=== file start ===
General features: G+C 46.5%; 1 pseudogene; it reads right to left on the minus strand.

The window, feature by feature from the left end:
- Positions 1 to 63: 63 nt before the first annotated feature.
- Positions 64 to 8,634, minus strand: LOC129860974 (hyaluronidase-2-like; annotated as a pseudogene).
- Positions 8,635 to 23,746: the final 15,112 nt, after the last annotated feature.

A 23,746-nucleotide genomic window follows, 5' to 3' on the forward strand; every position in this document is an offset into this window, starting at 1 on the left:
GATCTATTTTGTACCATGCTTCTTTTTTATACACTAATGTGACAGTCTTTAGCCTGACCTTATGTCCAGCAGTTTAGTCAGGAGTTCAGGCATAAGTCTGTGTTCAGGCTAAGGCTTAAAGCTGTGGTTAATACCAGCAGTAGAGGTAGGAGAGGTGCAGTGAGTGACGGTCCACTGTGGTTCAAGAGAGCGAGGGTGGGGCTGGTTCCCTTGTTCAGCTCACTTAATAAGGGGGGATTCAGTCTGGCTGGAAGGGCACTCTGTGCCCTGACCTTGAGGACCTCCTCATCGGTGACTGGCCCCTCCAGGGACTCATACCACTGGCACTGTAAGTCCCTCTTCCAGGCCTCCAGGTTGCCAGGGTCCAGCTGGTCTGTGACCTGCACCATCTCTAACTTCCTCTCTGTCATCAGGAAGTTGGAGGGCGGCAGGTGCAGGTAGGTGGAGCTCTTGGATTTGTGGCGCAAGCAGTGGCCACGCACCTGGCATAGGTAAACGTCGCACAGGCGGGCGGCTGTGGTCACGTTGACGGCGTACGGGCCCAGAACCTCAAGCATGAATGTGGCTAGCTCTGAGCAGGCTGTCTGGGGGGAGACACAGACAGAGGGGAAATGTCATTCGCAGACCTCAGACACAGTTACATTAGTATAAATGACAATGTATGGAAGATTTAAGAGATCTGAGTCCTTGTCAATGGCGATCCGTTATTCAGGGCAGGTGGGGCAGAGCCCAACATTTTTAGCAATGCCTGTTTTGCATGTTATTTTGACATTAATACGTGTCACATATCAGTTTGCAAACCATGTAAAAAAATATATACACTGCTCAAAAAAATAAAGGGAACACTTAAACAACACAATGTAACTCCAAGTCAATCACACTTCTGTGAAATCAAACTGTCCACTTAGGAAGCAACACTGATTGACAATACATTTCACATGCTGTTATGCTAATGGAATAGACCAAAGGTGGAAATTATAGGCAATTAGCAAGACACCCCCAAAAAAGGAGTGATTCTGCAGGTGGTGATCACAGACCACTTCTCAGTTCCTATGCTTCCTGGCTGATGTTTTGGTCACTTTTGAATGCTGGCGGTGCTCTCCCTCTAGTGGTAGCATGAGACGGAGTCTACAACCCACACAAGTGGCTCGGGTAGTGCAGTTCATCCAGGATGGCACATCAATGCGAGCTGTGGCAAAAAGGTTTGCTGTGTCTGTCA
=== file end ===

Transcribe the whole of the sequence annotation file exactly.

General features: G+C 46.5%; 1 pseudogene; it reads right to left on the minus strand.

The window, feature by feature from the left end:
- Positions 1 to 63: 63 nt before the first annotated feature.
- Positions 64 to 8,634, minus strand: LOC129860974 (hyaluronidase-2-like; annotated as a pseudogene).
- Positions 8,635 to 23,746: the final 15,112 nt, after the last annotated feature.

A 23,746-nucleotide genomic window follows, 5' to 3' on the forward strand; every position in this document is an offset into this window, starting at 1 on the left:
GATCTATTTTGTACCATGCTTCTTTTTTATACACTAATGTGACAGTCTTTAGCCTGACCTTATGTCCAGCAGTTTAGTCAGGAGTTCAGGCATAAGTCTGTGTTCAGGCTAAGGCTTAAAGCTGTGGTTAATACCAGCAGTAGAGGTAGGAGAGGTGCAGTGAGTGACGGTCCACTGTGGTTCAAGAGAGCGAGGGTGGGGCTGGTTCCCTTGTTCAGCTCACTTAATAAGGGGGGATTCAGTCTGGCTGGAAGGGCACTCTGTGCCCTGACCTTGAGGACCTCCTCATCGGTGACTGGCCCCTCCAGGGACTCATACCACTGGCACTGTAAGTCCCTCTTCCAGGCCTCCAGGTTGCCAGGGTCCAGCTGGTCTGTGACCTGCACCATCTCTAACTTCCTCTCTGTCATCAGGAAGTTGGAGGGCGGCAGGTGCAGGTAGGTGGAGCTCTTGGATTTGTGGCGCAAGCAGTGGCCACGCACCTGGCATAGGTAAACGTCGCACAGGCGGGCGGCTGTGGTCACGTTGACGGCGTACGGGCCCAGAACCTCAAGCATGAATGTGGCTAGCTCTGAGCAGGCTGTCTGGGGGGAGACACAGACAGAGGGGAAATGTCATTCGCAGACCTCAGACACAGTTACATTAGTATAAATGACAATGTATGGAAGATTTAAGAGATCTGAGTCCTTGTCAATGGCGATCCGTTATTCAGGGCAGGTGGGGCAGAGCCCAACATTTTTAGCAATGCCTGTTTTGCATGTTATTTTGACATTAATACGTGTCACATATCAGTTTGCAAACCATGTAAAAAAATATATACACTGCTCAAAAAAATAAAGGGAACACTTAAACAACACAATGTAACTCCAAGTCAATCACACTTCTGTGAAATCAAACTGTCCACTTAGGAAGCAACACTGATTGACAATACATTTCACATGCTGTTATGCTAATGGAATAGACCAAAGGTGGAAATTATAGGCAATTAGCAAGACACCCCCAAAAAAGGAGTGATTCTGCAGGTGGTGATCACAGACCACTTCTCAGTTCCTATGCTTCCTGGCTGATGTTTTGGTCACTTTTGAATGCTGGCGGTGCTCTCCCTCTAGTGGTAGCATGAGACGGAGTCTACAACCCACACAAGTGGCTCGGGTAGTGCAGTTCATCCAGGATGGCACATCAATGCGAGCTGTGGCAAAAAGGTTTGCTGTGTCTGTCA